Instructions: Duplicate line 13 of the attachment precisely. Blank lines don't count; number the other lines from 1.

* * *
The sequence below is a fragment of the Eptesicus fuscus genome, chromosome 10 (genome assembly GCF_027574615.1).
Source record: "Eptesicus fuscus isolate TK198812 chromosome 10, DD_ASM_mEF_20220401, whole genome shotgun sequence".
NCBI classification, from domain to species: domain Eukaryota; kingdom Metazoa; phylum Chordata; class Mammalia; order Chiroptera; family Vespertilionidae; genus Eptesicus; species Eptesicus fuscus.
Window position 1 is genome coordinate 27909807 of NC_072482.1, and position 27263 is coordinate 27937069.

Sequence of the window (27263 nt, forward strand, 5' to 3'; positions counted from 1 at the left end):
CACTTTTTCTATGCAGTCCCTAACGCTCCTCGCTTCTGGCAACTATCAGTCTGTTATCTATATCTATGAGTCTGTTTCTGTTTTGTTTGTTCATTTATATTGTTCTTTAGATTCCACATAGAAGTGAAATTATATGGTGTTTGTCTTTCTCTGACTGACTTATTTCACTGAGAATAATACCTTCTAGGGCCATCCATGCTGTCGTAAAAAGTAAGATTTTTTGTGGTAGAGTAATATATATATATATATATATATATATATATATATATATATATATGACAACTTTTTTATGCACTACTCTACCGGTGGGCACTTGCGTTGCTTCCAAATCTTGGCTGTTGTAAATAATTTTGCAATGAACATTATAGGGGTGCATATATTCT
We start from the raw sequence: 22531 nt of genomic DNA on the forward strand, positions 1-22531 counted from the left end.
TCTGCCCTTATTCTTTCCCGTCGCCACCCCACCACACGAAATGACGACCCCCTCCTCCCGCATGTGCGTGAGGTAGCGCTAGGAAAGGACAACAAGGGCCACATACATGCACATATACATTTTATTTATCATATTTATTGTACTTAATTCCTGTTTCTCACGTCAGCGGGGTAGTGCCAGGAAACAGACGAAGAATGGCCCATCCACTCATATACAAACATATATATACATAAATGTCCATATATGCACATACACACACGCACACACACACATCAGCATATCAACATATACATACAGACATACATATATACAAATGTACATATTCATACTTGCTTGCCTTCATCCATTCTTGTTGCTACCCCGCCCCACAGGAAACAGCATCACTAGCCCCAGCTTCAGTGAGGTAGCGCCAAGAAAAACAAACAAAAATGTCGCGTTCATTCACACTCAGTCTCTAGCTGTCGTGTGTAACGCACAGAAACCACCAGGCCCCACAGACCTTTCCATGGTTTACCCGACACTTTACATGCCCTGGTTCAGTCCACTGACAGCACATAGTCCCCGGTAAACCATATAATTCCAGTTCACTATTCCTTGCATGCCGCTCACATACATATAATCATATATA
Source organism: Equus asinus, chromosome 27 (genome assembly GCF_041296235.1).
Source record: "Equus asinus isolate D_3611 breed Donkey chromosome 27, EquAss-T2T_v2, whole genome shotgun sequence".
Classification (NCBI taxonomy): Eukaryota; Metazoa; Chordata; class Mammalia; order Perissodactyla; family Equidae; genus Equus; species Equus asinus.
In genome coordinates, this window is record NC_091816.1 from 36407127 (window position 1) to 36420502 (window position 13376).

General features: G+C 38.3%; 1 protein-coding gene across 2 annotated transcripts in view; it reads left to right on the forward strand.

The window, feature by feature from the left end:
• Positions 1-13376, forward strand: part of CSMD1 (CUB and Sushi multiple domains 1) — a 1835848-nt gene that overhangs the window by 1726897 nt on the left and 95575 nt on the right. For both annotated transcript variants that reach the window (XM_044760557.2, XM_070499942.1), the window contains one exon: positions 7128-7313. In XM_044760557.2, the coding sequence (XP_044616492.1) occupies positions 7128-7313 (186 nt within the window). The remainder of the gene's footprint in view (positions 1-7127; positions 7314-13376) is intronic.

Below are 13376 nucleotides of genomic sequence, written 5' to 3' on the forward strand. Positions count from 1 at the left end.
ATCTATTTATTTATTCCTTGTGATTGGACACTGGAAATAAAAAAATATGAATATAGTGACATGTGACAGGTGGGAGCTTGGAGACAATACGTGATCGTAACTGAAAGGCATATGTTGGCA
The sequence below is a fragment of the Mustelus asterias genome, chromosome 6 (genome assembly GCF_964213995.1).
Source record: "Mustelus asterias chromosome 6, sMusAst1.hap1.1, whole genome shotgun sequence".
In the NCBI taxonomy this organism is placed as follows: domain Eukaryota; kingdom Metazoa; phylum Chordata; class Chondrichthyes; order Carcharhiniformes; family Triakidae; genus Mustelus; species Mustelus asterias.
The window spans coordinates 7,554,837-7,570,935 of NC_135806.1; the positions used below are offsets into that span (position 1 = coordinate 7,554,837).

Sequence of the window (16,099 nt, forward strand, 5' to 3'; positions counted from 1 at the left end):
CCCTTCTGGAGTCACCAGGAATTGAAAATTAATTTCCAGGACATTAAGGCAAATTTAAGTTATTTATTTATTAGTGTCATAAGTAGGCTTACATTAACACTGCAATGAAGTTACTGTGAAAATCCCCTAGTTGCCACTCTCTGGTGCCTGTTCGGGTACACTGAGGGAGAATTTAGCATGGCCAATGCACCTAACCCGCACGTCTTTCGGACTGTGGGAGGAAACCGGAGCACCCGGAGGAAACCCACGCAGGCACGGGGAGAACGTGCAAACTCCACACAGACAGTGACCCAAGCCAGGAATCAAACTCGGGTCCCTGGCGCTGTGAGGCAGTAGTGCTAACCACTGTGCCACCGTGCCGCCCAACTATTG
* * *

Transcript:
General features: G+C 38.3%; 1 protein-coding gene across 2 annotated transcripts in view; it reads left to right on the forward strand.